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The Power of Story to Enrapt and Entrap

Actaeon devoured by his dogs while Diana looks on. (Metope from Temple E at Selinus. Ca. 540 BCE. © Scala / Art Resource. Used with permission.)

What is it that brought you to Joseph Campbell? 

I remember distinctly what it was for me: In the early 1990s, I stumbled upon The Power of Myth docu-series on television. I don’t know what compelled me to watch; I hadn’t really watched much on PBS prior to this moment, but I was immediately captivated by the conversation Joe was having with Bill Moyers. Captivated is almost an understatement: my mind was lit up! My body was abuzz with excitement and energy! Everything in me said: THIS IS WHAT I’VE BEEN LOOKING FOR! I didn’t even know I was seeking something in my life, but I certainly knew I’d found something important. I felt it throughout my entire being. 

Joe awakened in me the power of story. His storytelling about story enraptured me. I had to know more. I purchased the series on VHS and added The Hero With A Thousand Faces to my library. I devoured every word and added more of his books to my shelves. Though my career was in entertainment and marketing, the power of story, the idea that story could change lives, never left me. It certainly changed my own life, and the fact that The Power of Myth is still considered one of the most popular shows in PBS’ history leads me to believe it has changed the lives of countless others. For stories not only reveal who we are individually and in our collective manifestations, they also inform us as to how we move through the stages of our lives, how to live dynamically in a dynamic world. 


Sometimes, however, our stories are not empowering. We can become ensnared by a dark tale and we see the effects in the headlines every day. The news of late has been particularly disturbing, with a spate of mass shootings occurring across the country. It is a difficult subject, but one we must not turn away from if we are to find a way to resolve the complex social challenges we face. As mythologists, we must look at the mythological roots, the stories from our past and present that can give us some context for our pathos. Here I begin that conversation with a look at that dark aspect of our collective story: the growing number of mass shootings in America. 

Many of the recent shootings have been carried out by young men, and many initial news reports indicate that they have had been exposed to certain extreme ideologies that lead to their actions. In mythological terms, the myth of Actaeon and Artemis came to my mind. In The Masks of God: Primitive Mythology, in a chapter entitled “The Imprints of Experience,” Joe describes the Actaeon myth, in which “a hunter, a vigorous youth is in the prime of his manhood,” when stalking a deer comes upon the goddess Diana bathing with her naked nymphs (Primitive Mythology, 62). The goddess, seeing Actaeon watching her, notes he was “not spiritually prepared for such a supernormal image,” so she transforms him into a stag. His own hunting dogs pick up his scent, chase him down and tear him to bits.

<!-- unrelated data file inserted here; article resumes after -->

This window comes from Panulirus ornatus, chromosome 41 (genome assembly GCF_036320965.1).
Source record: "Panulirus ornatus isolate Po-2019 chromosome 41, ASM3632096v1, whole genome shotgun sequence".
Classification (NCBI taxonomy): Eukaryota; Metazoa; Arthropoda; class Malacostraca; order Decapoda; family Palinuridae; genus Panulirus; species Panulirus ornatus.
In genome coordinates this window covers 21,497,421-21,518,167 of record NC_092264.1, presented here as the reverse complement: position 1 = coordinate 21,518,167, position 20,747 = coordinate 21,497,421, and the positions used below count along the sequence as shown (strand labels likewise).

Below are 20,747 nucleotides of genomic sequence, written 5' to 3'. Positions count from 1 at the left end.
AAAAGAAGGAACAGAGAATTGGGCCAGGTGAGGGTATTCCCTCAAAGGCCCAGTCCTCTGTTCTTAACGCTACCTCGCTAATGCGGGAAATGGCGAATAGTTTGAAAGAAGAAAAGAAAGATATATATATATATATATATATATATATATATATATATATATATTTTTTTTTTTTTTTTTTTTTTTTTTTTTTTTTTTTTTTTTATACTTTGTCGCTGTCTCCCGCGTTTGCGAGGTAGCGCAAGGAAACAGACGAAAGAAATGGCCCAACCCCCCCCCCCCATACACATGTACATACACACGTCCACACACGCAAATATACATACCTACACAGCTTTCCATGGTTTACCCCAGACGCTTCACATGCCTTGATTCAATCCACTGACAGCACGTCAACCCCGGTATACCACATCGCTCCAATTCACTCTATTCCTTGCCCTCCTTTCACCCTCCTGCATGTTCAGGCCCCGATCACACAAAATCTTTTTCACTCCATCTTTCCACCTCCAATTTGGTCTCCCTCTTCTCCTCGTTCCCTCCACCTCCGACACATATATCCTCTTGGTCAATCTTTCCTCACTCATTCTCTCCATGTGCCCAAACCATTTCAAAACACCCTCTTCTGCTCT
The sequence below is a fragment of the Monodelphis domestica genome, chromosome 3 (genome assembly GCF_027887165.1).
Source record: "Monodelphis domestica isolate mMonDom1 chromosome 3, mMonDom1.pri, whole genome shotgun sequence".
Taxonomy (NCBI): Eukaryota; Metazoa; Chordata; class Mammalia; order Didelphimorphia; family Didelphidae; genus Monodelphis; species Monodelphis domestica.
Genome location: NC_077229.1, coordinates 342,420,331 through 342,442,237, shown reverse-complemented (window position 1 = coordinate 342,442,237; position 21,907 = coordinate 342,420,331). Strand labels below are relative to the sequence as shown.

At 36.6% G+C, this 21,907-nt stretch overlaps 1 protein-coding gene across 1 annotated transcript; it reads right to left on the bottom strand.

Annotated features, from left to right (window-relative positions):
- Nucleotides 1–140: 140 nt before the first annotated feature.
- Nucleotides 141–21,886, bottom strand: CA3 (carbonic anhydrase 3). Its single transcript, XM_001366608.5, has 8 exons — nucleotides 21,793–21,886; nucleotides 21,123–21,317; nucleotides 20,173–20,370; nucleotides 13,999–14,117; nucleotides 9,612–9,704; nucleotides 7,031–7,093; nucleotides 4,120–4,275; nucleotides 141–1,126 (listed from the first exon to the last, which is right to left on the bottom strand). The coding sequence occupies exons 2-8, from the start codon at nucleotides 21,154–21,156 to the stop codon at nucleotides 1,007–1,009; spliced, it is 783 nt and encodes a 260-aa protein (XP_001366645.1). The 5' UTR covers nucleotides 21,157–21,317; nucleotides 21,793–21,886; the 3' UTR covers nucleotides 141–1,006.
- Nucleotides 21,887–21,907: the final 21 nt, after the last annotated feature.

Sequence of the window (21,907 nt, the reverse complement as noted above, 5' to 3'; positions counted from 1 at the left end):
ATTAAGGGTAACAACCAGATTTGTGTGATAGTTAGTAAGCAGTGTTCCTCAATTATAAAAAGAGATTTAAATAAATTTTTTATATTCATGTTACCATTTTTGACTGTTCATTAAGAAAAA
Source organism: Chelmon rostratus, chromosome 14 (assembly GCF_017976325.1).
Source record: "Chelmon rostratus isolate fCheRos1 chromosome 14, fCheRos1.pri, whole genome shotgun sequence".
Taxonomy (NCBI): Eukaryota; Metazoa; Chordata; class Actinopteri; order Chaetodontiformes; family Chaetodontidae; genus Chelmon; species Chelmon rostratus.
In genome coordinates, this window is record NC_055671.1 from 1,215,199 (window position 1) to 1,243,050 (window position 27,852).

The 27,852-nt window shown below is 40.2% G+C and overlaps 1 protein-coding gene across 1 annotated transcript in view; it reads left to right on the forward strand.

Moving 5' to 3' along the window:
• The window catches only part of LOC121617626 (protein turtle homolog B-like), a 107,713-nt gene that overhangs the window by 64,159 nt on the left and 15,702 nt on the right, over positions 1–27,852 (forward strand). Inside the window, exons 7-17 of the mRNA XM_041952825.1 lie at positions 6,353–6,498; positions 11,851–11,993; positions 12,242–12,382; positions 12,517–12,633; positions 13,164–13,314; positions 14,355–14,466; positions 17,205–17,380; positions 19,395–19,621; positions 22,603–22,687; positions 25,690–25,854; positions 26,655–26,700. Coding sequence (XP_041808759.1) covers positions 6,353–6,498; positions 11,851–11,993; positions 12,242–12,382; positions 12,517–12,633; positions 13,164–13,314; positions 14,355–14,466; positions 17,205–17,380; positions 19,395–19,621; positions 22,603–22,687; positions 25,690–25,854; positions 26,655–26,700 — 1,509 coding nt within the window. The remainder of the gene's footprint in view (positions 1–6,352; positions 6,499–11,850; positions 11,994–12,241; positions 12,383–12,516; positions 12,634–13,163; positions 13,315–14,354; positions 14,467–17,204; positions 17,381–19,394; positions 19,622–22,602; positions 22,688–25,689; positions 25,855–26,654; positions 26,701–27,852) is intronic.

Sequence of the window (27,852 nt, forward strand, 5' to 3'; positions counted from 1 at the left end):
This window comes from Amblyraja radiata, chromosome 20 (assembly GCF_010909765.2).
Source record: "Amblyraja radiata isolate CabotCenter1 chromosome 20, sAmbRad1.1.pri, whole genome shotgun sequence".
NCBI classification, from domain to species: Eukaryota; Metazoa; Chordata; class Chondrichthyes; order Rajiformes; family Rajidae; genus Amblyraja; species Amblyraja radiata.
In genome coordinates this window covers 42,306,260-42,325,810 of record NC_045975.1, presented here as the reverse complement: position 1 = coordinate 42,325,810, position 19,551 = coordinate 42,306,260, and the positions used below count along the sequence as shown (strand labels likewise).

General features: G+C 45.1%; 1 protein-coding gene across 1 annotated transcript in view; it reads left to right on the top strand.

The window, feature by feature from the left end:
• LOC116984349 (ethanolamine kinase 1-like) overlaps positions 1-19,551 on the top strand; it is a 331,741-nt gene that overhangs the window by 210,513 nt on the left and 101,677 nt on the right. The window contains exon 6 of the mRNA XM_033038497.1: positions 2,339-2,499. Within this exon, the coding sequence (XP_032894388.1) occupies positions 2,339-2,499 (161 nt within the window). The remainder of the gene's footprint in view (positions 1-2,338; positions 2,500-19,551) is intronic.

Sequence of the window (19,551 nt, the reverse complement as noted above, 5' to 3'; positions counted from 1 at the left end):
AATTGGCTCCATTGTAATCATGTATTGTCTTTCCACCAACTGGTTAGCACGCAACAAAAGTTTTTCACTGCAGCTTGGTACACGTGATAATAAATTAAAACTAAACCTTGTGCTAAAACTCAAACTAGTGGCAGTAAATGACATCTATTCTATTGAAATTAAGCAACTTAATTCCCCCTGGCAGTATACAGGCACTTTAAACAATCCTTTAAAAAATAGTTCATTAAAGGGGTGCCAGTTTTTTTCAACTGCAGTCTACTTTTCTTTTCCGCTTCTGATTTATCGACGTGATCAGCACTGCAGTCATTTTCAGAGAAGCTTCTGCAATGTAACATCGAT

Joe explains that in the Freudian reading, “this mythical episode represents the prurient anxiety of the small boy discovering Mother.” However, he goes on to say that in “a more sophisticated, ‘sublimated’ vein of reference,” Diana is the manifestation of the Goddess of the World, that ineffable unknown which is too awesome to comprehend: she is “the mystery of life.” In this context, the goddess Diana is the Other that does not allow objectifying. He who looks upon Her in such a manner is destroyed by his own tame-become-wild instincts, represented by his hunting dogs.

In the myth, Actaeon is described as both hunter and hunted, an apt description of the men perpetrating mass shootings. They destroy many lives and yet they themselves are also destroyed by their inability to hold the paradoxes and the tensions within our contemporary world mythology. In our collective story, as we grow into a global culture, we are being called upon to confront and accept the Other within our own psyches and in our outer lives. We could say that these men are refusing the call. In The Hero With A Thousand Faces, Joe explains this refusal thus: “The divinity itself became his terror; for, obviously if one is oneself one’s god, then God himself, the will of God, the power that would destroy one’s egocentric system, becomes a monster" (The Hero With A Thousand Faces, 49).

I offer no simple prescriptions for a solution to this growing problem in our culture, only the beginning of a mythological lens through which to perceive it. I encourage your thoughts and responses, for dialogue is a necessary way forward.

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